BUFFALO, N.Y. -- Hockey has thrown more than pucks at Buffalo goaltender Dominik Hasek. He's gotten adoration, millions of dollars, an Olympic gold medal, recognition as the league's MVP the past two years, even criticism.
One thing eludes him: The Stanley Cup.
Hasek has a place set aside in his heart for hockey's biggest prize. "Right next to the gold medal," he said Thursday.
The Sabres won the Eastern Conference championship and await the winner of Friday's Game 7 of the Western Conference final between the Colorado Avalanche and Dallas Stars.
Hasek, almost recovered from the chronic groin injury that sidelined him for the first two games against Toronto in the conference final, is determined to scoop the only thing that's missing.
"He's hungrier than ever," Sabres defenseman Jason Woolley said. "Nothing would compare to winning this thing and it's nice to have him in there with that drive."
Hasek is the only goaltender in NHL history to twice be selected the league's MVP. He did so in each of the last two seasons and is a candidate for a third in a row. Last year he was voted top goalie for the fourth time in five years.
His greatest achievement was leading the Czech Republic to its first gold medal in the 1998 Olympics in Nagano, Japan. He earned the right to be called the world's best goalie after beating Patrick Roy and Canada 2-1 in the semifinal and shutting out Russia 1-0 for the gold.
Even as he runs out of things to win, it seems Hasek never runs out of things to prove. The Stanley Cup might quiet critics who question his heart and pain threshhold, not to mention filling a void in his career.
"A lot of us feel that there's always a little hole if you don't get it," Sabres coach Lindy Ruff said. "He's going to feel that way if we don't accomplish what we set out to accomplish. You can't say it doesn't bother you if you don't win it."
Roy is the winningest goaltender in playoff history. Hasek rode the bench behind the other goalie he could face in the Stanley Cup final, Dallas' Ed Belfour, when both played for Chicago. Hasek had spent two seasons in Chicago when the Blackhawks traded him to Buffalo in August 1992.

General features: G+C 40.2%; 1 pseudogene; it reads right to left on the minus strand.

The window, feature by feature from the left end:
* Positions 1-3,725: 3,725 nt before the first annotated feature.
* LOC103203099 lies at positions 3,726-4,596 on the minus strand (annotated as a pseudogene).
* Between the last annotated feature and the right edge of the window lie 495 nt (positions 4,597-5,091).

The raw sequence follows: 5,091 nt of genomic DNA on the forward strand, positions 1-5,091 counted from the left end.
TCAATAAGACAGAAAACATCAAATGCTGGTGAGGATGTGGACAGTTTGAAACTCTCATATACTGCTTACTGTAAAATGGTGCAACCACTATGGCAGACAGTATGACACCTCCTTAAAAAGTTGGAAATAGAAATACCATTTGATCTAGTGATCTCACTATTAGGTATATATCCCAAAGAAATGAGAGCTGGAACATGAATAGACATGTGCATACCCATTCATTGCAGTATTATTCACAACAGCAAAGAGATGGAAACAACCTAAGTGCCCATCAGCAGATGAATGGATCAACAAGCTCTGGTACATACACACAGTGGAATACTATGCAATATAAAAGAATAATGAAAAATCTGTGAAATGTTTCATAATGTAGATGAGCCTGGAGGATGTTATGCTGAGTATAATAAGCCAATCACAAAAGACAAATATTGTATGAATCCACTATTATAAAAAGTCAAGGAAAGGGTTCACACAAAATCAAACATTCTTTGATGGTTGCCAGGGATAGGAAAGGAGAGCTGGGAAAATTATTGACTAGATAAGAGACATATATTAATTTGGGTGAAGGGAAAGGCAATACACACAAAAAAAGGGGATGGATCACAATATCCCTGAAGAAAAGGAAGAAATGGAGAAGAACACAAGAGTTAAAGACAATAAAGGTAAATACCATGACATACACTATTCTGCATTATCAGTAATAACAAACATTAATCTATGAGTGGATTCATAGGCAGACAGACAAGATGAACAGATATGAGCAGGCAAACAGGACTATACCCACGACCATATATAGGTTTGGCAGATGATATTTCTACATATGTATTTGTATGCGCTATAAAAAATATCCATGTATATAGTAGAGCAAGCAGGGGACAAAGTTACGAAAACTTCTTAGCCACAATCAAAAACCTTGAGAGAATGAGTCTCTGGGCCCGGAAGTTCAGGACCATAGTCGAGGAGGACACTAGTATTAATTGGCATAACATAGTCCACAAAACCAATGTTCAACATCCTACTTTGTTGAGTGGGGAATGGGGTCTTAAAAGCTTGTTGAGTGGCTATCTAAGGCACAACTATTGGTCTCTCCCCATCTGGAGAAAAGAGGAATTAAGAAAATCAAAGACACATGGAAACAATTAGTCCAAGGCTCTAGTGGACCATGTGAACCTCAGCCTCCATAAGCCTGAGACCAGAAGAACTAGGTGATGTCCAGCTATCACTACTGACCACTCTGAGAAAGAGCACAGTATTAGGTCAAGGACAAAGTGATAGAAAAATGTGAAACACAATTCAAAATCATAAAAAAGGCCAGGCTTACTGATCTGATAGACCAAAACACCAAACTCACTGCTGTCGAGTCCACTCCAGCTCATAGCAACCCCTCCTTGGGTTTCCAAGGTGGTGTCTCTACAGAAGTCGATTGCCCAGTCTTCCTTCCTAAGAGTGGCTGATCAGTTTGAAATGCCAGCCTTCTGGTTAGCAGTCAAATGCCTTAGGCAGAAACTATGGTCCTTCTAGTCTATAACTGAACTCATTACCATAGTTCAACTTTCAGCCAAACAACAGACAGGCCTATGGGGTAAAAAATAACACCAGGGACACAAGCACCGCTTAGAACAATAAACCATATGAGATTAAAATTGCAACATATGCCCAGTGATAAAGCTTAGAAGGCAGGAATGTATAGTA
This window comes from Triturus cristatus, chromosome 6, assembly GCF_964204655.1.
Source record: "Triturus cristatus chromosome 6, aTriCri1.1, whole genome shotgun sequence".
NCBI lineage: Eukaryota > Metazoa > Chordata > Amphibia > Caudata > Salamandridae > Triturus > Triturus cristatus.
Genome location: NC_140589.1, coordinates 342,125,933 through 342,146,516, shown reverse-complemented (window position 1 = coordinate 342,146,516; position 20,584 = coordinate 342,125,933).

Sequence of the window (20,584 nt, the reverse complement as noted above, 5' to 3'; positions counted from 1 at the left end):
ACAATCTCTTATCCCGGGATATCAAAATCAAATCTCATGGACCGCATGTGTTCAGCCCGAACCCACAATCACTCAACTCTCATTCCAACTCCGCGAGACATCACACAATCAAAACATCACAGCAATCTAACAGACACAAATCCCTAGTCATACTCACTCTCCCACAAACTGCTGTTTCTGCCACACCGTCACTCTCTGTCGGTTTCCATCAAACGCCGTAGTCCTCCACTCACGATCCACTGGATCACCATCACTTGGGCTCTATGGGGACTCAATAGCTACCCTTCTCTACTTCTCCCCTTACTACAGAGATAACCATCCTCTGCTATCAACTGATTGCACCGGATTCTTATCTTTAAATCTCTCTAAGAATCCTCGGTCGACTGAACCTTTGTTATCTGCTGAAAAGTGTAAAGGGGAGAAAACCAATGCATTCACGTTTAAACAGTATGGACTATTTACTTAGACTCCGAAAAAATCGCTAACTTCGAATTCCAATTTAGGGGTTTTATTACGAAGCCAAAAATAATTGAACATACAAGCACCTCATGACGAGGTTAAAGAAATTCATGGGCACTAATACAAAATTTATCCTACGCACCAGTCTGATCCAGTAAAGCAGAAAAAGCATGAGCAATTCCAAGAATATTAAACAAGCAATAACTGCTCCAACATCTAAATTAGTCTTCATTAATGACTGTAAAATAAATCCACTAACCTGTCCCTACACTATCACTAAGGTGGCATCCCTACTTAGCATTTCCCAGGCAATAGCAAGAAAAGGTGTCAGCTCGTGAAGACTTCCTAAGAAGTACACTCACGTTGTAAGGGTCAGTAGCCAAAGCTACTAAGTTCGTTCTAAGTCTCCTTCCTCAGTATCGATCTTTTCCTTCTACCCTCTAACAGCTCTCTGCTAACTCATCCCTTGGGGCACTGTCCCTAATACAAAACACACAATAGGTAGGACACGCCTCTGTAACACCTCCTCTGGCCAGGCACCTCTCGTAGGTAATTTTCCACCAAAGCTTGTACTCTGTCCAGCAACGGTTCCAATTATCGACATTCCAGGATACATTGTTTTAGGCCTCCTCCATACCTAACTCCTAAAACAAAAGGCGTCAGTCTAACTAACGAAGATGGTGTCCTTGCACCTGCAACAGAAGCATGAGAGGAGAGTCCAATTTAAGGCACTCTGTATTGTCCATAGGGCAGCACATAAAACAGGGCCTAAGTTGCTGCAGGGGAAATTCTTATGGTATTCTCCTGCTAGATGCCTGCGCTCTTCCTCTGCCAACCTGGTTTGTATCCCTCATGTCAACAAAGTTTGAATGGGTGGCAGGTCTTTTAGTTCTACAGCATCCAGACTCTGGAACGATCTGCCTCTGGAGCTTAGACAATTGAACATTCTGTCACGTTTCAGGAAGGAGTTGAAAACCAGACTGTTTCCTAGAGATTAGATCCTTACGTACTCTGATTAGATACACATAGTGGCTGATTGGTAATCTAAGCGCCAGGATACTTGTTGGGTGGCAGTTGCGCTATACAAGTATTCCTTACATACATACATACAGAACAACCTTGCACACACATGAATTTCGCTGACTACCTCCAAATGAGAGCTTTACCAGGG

"Eddie Belfour is a great goaltender and Patrick has won three Stanley Cups," Hasek said. "But it doesn't matter to me if we play Dallas or Colorado."
Each of the Sabres' three playoff series have pitted Hasek against another good goalie. Ottawa's Ron Tugnutt led the league's starters with a 1.79 goals-against average. Hasek, second with a 1.87 GAA, made 40 saves in a 2-1 victory in the opener of quarterfinal series against Ottawa.
"Dom won that first game on his own and since then has just made the key save," Buffalo's Joe Juneau said. "We don't need a guy who's going to steal a game every night. We just need key saves at the right time, and that's what Dom gives us."
Boston's Byron Dafoe ranks third among playoff goalies with a 2.03 GAA but couldn't beat Hasek's Sabres in the second round.
"Dafoe was in the running for the Vezina (trophy as top goalie) and really issued a personal challenge," Ruff said. "He thought he could outplay Dom."
The anticipated duel between Hasek and Toronto's Curtis Joseph in the conference final fizzled due to a groin injury that kept Hasek out for two games and Joseph's own shaky play.
Hasek bristles at the suggestion that he was tanking it.
"It was tough to go to the coach and tell him that I could not play, but I'm glad I made the decision," he said. "I could play hurt and maybe give up some bad goals and we could lose. I feel good about the decision I made."